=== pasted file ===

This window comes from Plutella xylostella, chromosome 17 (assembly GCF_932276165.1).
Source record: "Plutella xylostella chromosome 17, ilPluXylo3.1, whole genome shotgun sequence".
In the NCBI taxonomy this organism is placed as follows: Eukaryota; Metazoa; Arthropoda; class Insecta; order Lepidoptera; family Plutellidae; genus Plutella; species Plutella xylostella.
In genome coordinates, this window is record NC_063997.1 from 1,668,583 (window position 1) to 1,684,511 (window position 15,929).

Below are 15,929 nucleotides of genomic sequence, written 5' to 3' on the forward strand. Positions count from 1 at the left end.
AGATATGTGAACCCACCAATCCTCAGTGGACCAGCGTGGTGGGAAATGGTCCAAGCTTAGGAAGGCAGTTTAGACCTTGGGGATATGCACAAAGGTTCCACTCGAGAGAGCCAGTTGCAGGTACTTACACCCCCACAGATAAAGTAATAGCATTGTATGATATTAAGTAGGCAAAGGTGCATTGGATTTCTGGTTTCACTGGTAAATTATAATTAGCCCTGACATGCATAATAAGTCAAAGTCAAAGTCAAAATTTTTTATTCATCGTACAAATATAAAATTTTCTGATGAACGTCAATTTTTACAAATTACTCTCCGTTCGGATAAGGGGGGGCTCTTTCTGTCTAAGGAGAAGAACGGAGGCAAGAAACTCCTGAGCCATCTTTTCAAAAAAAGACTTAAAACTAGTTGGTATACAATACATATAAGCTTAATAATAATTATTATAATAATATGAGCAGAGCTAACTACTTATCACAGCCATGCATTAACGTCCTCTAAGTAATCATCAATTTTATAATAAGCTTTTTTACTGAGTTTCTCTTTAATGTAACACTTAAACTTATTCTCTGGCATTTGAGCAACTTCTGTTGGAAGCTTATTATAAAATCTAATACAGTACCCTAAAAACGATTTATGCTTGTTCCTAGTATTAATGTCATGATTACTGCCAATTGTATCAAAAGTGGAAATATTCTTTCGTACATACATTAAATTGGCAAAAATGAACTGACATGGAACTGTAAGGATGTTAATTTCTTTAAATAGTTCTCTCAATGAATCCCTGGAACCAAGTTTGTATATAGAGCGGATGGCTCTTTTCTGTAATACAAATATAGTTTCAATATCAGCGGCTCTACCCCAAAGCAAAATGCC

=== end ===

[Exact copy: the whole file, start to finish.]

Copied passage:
This window comes from Plutella xylostella, chromosome 17 (assembly GCF_932276165.1).
Source record: "Plutella xylostella chromosome 17, ilPluXylo3.1, whole genome shotgun sequence".
In the NCBI taxonomy this organism is placed as follows: Eukaryota; Metazoa; Arthropoda; class Insecta; order Lepidoptera; family Plutellidae; genus Plutella; species Plutella xylostella.
In genome coordinates, this window is record NC_063997.1 from 1,668,583 (window position 1) to 1,684,511 (window position 15,929).

Below are 15,929 nucleotides of genomic sequence, written 5' to 3' on the forward strand. Positions count from 1 at the left end.
AGATATGTGAACCCACCAATCCTCAGTGGACCAGCGTGGTGGGAAATGGTCCAAGCTTAGGAAGGCAGTTTAGACCTTGGGGATATGCACAAAGGTTCCACTCGAGAGAGCCAGTTGCAGGTACTTACACCCCCACAGATAAAGTAATAGCATTGTATGATATTAAGTAGGCAAAGGTGCATTGGATTTCTGGTTTCACTGGTAAATTATAATTAGCCCTGACATGCATAATAAGTCAAAGTCAAAGTCAAAATTTTTTATTCATCGTACAAATATAAAATTTTCTGATGAACGTCAATTTTTACAAATTACTCTCCGTTCGGATAAGGGGGGGCTCTTTCTGTCTAAGGAGAAGAACGGAGGCAAGAAACTCCTGAGCCATCTTTTCAAAAAAAGACTTAAAACTAGTTGGTATACAATACATATAAGCTTAATAATAATTATTATAATAATATGAGCAGAGCTAACTACTTATCACAGCCATGCATTAACGTCCTCTAAGTAATCATCAATTTTATAATAAGCTTTTTTACTGAGTTTCTCTTTAATGTAACACTTAAACTTATTCTCTGGCATTTGAGCAACTTCTGTTGGAAGCTTATTATAAAATCTAATACAGTACCCTAAAAACGATTTATGCTTGTTCCTAGTATTAATGTCATGATTACTGCCAATTGTATCAAAAGTGGAAATATTCTTTCGTACATACATTAAATTGGCAAAAATGAACTGACATGGAACTGTAAGGATGTTAATTTCTTTAAATAGTTCTCTCAATGAATCCCTGGAACCAAGTTTGTATATAGAGCGGATGGCTCTTTTCTGTAATACAAATATAGTTTCAATATCAGCGGCTCTACCCCAAAGCAAAATGCC